Last week, I took a cable car ride across a large city.
It was sunset, and over the course of my 40-minute journey, the city transformed. The watercolor sky showed off its pink, orange, and gray tones as storm clouds rolled in the distance. Street lights flickered on. City residents entered and left my cable car, their polite nods assuaging my tourist guilt for intruding on their evening commutes.
The speed of the cable car as I floated over dense neighborhoods, sometimes a few yards above rooftop rain barrels, allowed me to observe the city below me in three-second increments.
Three seconds is long enough to catch a snippet of conversation here and watch a successful layup in the basketball game there. It’s long enough to see a successful “tag” as the kids laugh and run away down the street. Music emanating from different establishments blends together cacophonously. Parishioners find parking in the church lot. A jogger disappears under the tree canopy along the river.
These glimpses of real life felt like a gift to me, an anonymous viewer. The hundreds of people I observed during the course of my cable car ride unknowingly shared their lives with me, a stranger, for a few seconds. It was a privilege to observe those brief moments in other people’s lives, because in observing them, they became my moments, too.
What came before and after, though, are inaccessible to me. I can fill in the narrative of the before and after: I can imagine the rich and full lives of the people I observed and weave together a story of where they were in their journeys when they were frozen in time by my observation. I can imagine their motivations, their personalities, their families, their comings and goings. But whatever I conceive is pure imagination.
I know nothing of the people I observed. Three seconds, and nothing else. This cable car ride was a reminder of how limited our perspectives, how miniscule our knowledge, and how fleeting our experiences are.
When considering our current shared human moment, I am reminded, too, of how little I know. On my mind are civilian deaths and atrocities in Israel, Palestine, Ukraine, Nagorno-Karabakh, and other places unknown to me; the ongoing legacies of colonialism and genocide on every corner of this planet; the denial of worthiness and dignity to women, trans people, and impoverished laborers around the world; state-sanctioned murders of Black men; indiscriminate mass shootings; the ascendency of Christian nationalism; and our looming climate disaster. It feels too much, too overwhelming, too impossible to process, even for those of us not directly impacted by these events. No matter how many facts I absorb or how many personal stories I read, I cannot know the full context and I will never see the full picture. All I have is a three second vignette.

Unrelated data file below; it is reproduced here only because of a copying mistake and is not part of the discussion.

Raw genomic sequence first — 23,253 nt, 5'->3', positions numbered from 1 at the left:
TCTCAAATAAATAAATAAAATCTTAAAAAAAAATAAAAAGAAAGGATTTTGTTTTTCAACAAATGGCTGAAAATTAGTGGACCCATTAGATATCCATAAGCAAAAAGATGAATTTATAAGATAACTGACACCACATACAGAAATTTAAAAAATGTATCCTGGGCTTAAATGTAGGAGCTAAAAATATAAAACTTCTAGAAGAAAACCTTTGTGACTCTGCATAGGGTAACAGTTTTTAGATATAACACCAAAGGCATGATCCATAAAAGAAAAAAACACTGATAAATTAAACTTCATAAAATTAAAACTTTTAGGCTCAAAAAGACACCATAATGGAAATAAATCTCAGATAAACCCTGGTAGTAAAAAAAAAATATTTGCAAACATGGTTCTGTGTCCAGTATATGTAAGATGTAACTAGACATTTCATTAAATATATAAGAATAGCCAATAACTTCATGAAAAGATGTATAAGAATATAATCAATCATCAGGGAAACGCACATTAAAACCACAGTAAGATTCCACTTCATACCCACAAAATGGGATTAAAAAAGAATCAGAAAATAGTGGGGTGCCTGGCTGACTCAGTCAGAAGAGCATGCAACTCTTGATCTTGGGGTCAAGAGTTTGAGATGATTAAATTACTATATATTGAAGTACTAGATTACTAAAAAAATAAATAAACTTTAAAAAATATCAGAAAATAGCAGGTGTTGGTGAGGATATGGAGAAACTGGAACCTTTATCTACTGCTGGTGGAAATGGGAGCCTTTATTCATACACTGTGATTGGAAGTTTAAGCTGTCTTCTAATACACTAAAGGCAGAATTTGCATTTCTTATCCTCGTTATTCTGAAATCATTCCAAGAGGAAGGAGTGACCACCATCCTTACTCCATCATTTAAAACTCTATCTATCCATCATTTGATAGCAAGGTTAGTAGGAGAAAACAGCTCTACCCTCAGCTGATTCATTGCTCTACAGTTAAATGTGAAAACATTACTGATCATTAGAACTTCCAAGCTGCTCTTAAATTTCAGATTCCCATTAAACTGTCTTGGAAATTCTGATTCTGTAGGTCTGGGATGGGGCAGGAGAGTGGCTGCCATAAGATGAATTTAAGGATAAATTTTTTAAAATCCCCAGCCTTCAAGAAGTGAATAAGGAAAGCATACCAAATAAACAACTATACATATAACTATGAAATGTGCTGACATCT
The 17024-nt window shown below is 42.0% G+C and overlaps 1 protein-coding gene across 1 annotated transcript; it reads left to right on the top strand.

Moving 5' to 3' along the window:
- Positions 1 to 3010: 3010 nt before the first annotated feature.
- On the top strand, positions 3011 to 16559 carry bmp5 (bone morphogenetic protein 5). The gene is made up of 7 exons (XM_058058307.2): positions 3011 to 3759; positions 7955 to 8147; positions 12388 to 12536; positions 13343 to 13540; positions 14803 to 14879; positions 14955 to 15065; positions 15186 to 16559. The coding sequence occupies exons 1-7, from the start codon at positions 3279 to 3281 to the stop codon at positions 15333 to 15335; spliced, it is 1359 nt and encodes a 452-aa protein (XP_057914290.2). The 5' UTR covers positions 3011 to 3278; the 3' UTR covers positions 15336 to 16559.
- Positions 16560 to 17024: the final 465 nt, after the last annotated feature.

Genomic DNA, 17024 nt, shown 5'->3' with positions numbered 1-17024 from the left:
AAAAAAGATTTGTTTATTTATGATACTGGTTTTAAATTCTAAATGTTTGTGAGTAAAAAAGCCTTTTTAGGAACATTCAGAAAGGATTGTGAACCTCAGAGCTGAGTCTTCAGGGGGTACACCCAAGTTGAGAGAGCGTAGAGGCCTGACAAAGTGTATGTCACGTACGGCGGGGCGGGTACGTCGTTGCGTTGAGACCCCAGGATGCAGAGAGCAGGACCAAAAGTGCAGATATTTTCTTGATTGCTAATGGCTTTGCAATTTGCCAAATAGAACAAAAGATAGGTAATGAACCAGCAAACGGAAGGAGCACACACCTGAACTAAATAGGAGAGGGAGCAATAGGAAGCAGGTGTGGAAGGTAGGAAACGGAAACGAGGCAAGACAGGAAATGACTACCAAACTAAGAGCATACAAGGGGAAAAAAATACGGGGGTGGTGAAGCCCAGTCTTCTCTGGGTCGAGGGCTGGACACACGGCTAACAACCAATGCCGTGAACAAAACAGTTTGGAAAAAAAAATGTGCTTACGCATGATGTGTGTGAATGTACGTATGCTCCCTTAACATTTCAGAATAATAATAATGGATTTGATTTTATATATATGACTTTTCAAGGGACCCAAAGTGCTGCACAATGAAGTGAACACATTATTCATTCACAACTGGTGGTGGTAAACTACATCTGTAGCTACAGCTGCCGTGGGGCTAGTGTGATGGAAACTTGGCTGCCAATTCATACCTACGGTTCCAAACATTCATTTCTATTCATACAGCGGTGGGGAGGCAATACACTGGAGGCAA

Whether you believe in a chaotic universe held together by chance or a grand unifying metanarrative of humanity, we are only capable of knowing a tiny fraction of the whole story. We are offered glimpses of the lives of others every day: news reports about a litany of violent conflicts; passing glances with strangers in traffic; cryptic posts by acquaintances on social media; and many others. We can attempt to fill in the before and after, but whatever we conceive is pure imagination.
Our infinitesimal smallness in a wide and infinitely complex world is cause for humility but not despair. Humility, for many of us, is a tangled, sticky word that can evoke humiliation. Instead, I understand humility as being quick to listen and slow to render an opinion, viewing each person I encounter as a source of knowledge and wisdom, and accepting that I can only see three seconds at a time.
In the epilogue of War and Peace, Leo Tolstoy writes of the tension between the “law of necessity” (or law of inevitability in some translations) and freedom. Humanity is caught up in the sweep of history, and despite humankind’s perception of individual agency, the law of inevitability controls all: a person, even when they act “alone, always bears within himself a certain series of considerations which guided, as it seems to him, his past activity, serve him as a justification for his present activity, and guide him in his suppositions about his future acts” (Epilogue, Part 2, Chapter 7). Our choices are informed by previous actions, external influences, and assumptions about our futures. Our choices do not belong to us.
Yet despite this, the human experience is one of freedom: “Once there is no freedom, there is no man. And therefore to imagine the action of a man that is subject only to the law of necessity, without the slightest remainder of freedom, is as impossible as to imagine a totally free action” (Epilogue, Part 2, Chapter 10). Necessity and freedom. One cannot exist without the other.
We did not choose this moment, because, as Tolstoy would say, the law of inevitability dictated it would come to this. We do not fully know what came before; we cannot know what comes after. But in our limited freedom, we get to decide what we do with our three seconds. The options before us are many: despair, humility, courage, compassion.
History will continue to unspool. The inevitable will happen. Your three seconds will come and go. What will you do with them?